DFARS 252.204-7012 is going to define new winners and losers in defense contracting

Kevin McDonald has just published his latest article of DFARS (Defense Federal Acquisition Regulations Supplement) at SearchCompliance.TechTarget.com.

If you fall into this category, a recently implemented rule from the Department of Defense called the Defense Federal Acquisition Regulation Supplement (DFARS) 252.204-7012 will impact how you handle controlled unclassified information (CUI).

Kevin writes to the important issue that is certain to impact contractors’ revenues. Compliance here is certain to make for new winners and losers in the defense contracting space. Which side you land on will depend largely where you fall this year with regards to DFARS compliance.

Read Kevin’s full story here - DFARS compliance targets 'controlled unclassified information'


Aligning IT and compliance procedures increasingly a business priority

Kevin McDonald writes for TechTarget SearchCompliance on Aligning IT and compliance procedures increasingly a business priority.

He says, "When I've asked IT pros about HIPAA Security Rule compliance within their organization, they've typically responded with, "That is the compliance officer's realm" or "Risk handles compliance." If you ask executives about the IT functions required under the Security Rule, you will very often get, "The IT folks assure us they follow industry security best practices." Or "I have no idea what they do; it is all Greek to me."

IT personnel -- and executives -- often have too much trust that someone else is taking care of compliance. They're also often all too willing to remain ignorant of any IT-specific issue that might be even slightly outside their domain."

Read the full story here - Aligning IT and compliance procedures increasingly a business priority.

IT solution providers speak out on the Silicon Valley/Trump Summit meeting

Irvine, CA - IT solution providers have never been a shy bunch. In this article by CRN - Solution Providers Cheer Trump Tech Summit, Hoping It Will Help Channel Partners Create More Jobs, many share their thoughts on where our president-elect and big tech leaders should take policy. Alvaka's EVP Kevin McDonald is one of those tapped for his opinions.

Data Privacy: What are the Risks?

If you are handling PII (Personally Identifiable Information) for your clients or anyone else you should read this article. It is delivered in the context of a sweepstakes type of program, but it is applicable to anyone handling PII. The article is care of The Morningstar Law Group.

Promotions and Data Privacy: What are the Risks?

...Have A Privacy Policy In Place

Hopefully, your business already has a privacy policy in place. If you collect information from consumers or have any type of web presence, you should have a privacy policy on your website. Ideally, the consumer information that is collected as part of your promotion should be afforded the same protection as any other consumer information that you collect (aside from financial information and personally identifiable information, which is afforded a higher level of protection).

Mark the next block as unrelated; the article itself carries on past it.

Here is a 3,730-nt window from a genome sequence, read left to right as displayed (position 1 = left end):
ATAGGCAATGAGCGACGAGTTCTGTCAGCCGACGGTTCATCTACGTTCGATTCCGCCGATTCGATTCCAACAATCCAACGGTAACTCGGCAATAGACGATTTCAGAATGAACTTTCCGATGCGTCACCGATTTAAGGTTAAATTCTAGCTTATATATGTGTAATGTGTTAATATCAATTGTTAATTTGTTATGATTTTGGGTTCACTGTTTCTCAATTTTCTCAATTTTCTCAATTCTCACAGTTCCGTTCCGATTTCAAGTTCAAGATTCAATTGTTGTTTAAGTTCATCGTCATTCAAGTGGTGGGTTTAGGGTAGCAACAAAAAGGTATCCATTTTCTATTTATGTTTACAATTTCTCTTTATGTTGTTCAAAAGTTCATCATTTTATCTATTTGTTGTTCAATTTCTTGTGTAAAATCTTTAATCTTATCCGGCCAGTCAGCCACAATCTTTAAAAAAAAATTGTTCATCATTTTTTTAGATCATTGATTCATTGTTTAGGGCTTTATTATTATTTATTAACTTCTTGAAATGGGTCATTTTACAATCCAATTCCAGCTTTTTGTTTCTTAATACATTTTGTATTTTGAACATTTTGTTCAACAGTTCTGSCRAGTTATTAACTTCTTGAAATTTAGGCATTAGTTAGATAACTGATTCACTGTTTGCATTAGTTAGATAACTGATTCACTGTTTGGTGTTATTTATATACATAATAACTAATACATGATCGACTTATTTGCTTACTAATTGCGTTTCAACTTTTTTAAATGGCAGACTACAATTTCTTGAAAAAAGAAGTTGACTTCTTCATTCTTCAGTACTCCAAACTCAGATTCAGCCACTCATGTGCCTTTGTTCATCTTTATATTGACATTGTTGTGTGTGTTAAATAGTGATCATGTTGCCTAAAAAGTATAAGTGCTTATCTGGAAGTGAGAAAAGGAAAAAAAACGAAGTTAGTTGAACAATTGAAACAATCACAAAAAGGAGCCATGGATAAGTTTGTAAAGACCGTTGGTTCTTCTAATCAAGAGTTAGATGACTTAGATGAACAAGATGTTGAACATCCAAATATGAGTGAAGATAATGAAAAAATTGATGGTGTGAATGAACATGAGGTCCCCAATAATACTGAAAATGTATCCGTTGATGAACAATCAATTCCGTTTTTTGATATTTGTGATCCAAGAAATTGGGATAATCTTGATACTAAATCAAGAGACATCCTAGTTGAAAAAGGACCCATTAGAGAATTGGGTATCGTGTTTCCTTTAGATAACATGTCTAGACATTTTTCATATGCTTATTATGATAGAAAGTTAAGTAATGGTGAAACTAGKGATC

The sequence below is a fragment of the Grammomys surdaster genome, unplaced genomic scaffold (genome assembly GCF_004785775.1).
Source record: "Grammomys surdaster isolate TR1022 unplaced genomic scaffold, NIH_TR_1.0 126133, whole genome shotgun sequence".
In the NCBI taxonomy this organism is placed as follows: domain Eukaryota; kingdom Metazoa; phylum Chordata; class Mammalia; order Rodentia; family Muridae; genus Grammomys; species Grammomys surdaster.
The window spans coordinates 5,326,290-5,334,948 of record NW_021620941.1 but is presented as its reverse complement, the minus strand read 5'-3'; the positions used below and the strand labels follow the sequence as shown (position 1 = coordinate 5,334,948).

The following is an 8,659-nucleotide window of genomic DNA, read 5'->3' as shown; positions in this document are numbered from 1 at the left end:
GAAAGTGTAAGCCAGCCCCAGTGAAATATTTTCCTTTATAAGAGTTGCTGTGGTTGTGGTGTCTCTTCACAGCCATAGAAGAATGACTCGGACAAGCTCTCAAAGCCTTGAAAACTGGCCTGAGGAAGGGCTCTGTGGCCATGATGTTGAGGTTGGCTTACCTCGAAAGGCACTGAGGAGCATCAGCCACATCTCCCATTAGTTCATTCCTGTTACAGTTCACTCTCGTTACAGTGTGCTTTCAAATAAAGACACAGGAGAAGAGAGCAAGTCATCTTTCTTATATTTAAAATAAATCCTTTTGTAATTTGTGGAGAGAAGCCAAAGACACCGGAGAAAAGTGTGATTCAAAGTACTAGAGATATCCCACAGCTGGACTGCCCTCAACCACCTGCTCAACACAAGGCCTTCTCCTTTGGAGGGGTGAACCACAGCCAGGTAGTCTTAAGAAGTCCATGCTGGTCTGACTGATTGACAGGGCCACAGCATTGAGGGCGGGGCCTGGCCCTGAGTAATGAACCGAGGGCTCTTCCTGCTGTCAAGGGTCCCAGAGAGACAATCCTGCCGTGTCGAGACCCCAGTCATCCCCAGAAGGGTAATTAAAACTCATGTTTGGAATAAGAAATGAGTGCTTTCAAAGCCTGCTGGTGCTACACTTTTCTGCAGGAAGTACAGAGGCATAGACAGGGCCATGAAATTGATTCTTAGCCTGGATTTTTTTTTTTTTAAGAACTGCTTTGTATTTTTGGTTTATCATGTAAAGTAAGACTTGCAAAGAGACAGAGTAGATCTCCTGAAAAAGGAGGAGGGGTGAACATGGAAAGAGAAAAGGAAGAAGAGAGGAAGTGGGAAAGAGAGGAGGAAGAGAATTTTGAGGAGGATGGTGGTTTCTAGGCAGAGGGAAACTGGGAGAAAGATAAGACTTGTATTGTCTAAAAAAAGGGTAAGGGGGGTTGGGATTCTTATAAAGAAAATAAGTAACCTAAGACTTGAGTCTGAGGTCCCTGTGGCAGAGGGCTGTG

Be Up-Front With Consumers

Additionally, if you plan to maintain information that you collect from consumers as part of your promotion, you need to make sure that you notify consumers that you are keeping their information for use beyond possible notification of whether they won the sweepstakes.

Say What You Are Going To Do, And Do What You Say

A good rule of thumb when handling consumer information – say what you are going to do and do what you say you will do. DO NOT use consumer information beyond the bounds of what you have received permission from the consumer to do. Please note that even if you put the consumer on notice that you plan to keep the information shared to provide additional information or sales opportunities, and the consumer consents to such use (the method of consent varies depending on how you collect entries), you must still consider issues that are raised by the CAN SPAM Act, the Telephone Consumer Protection Act (TCPA) and various other federal and state law concerns, which may restrict such uses....

To read the whole column click here for Promotions and Data Privacy: What are the Risks? by Catherine Otto.

Don't go on a phishing trip!

Kevin McDonald guest writes a blog for Dave Berkus' Berkonomics

TUESDAY, June 21st, 2016

Don’t go on a phishing trip!

By Kevin McDonald

Phishing, a play on the word “fishing,” is a dangerous form of executive or CEO email fraud, and is negatively impacting individuals and companies worldwide. You certainly have seen some form of this social engineering - where criminals pretend to be an organization or individual such as the IRS, a creditor, partner, CEO/CFO or other key executive.

The goal is to “phish” a person into taking actions they shouldn’t. An attack may involve a call demanding payment to the phisher for past due invoices from a legitimate supplier, or verification of credit card data to create facilitate the fraudulent transaction. Phishing can hook you through infected emails - or links to a fake website containing malware - or information capturing forms you are asked to complete.

Many websites are compromised and have been hacked with or set up with embedded nefarious software.  A successful attack can lead to you or one of your associates providing highly sensitive personal details of self, customers or employees – including social security numbers, usernames, passwords, and/or banking information. Phishing victims have been known to transfer large sums of money as a result of appeals, threats, or claims.

Some attacks are rudimentary, but... To read the rest of this story, please click here to go to BERKONOMICS.COM